Earlier, one condition to qualify for the safe harbour was for the eligible fund manager to receive an arm’s length remuneration, and for the transaction between the eligible investment fund and eligible fund manager to be deemed an international transaction (subject to transfer pricing provisions).
This condition was widely perceived to be onerous in nature, which is why the government — through the Finance Act, 2019 —removed the requirement, replacing it with a minimum fee to be prescribed by the Central Board of Direct Taxes
(CBDT). On December 5, the CBDT
released the draft rules prescribing the minimum fee. This has been notified now.
Experts say the intention behind fixing minimum remuneration is to ensure appropriate tax revenues are collected with respect to the fund management activity in India.
The minimum remuneration for Category-I FPIs is 0.1 per cent of assets under management (AUM). For others, it is 0.3 per cent of the AUM, or 10 per cent of profits derived by the fund in excess of the specified hurdle rate — where the remuneration is profit-linked.
Where the fund is paying a management fee to another fund manager too, 50 per cent share of the management fee (from the management activity undertaken by the eligible fund manager), as reduced by the amount incurred towards operational expenses including distribution expenses, if any, should be paid. In case the remuneration is lower than the amount arrived at as prescribed, the fund has to seek the CBDT’s approval.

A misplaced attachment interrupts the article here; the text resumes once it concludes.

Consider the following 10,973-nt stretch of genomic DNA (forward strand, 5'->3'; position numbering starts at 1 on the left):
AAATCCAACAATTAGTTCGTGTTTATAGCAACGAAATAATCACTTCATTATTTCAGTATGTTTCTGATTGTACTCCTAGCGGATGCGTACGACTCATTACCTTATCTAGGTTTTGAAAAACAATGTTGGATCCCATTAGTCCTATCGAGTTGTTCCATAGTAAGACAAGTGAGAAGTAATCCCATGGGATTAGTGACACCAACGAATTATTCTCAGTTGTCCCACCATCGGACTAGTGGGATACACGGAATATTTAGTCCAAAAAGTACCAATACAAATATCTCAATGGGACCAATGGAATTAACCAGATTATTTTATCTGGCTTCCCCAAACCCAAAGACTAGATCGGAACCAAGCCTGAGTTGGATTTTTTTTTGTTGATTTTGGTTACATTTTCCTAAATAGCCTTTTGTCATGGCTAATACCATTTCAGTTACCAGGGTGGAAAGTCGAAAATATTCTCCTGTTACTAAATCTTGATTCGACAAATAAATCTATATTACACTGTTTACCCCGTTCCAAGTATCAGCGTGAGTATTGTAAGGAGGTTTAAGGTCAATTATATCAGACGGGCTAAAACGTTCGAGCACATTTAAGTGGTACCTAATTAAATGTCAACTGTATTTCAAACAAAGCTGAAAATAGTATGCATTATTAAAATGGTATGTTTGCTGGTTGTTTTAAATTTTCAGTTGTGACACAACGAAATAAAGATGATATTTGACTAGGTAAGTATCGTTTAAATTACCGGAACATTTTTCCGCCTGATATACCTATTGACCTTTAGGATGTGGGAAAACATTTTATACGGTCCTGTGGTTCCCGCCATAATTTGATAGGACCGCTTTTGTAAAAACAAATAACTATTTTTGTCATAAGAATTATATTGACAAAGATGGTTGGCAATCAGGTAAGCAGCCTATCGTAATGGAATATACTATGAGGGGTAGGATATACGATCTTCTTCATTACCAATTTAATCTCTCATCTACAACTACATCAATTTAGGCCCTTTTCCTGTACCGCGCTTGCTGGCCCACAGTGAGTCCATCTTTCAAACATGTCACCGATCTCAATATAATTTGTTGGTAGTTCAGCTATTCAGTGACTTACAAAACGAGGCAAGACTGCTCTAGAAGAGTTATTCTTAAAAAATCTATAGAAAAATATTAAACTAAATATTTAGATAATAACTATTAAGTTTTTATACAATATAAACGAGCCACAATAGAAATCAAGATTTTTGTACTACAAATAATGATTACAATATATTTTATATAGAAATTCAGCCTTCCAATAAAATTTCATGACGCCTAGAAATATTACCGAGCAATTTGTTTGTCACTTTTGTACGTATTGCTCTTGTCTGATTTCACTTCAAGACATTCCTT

“Since the offshore fund will continue paying lower tax as FPI or FVCI or FDI investor on its gains from India at capital gains rates, or even nil if treaty benefits are available, the government expects minimum income to be reported by the Indian fund manager. Category-I FPIs have been given favourable treatment as compared to Category-II FPIs with a lower floor rate. Private equity funds and AIFs will have to report higher fees in India,” said Sunil Gidwani, partner, Nangia Andersen.
According to him, the replacement of the arm’s length price — determined in accordance with a fixed percentage as a minimum amount — does away with the use of transfer pricing methodologies and makes it easy for fund managers
to plan and conceive a structure, before getting it approved by the CBDT.
“The notification considers different remuneration models prevalent, which is a percentage of AUM or share in the fund’s profits, or a split in the management fee, among different participants. Further, the decision to prescribe a lower threshold for certain sophisticated Category-I FPIs like pension or sovereign funds, recognising the commercial realities of the fund management industry, is positive,” said Tejas Desai, partner, EY India.
The government has been incrementally relaxing norms over the past few years. Yet, only a handful of funds have got the nod under Section 9A so far, which is why Desai believes bolder reforms are required and several restrictive conditions in the section need a re-look.
Experts believe relaxing section 9A norms will allow MFs and portfolio managers that currently provide advisory services to these funds to start managing them directly from India and thus earn higher fees.
Several offshore fund managers
of Indian origin, who manage the India units of their global portfolios, are keen to shift to the country as it will help them connect locally with bankers, analysts, institutional investors, and the company’s management.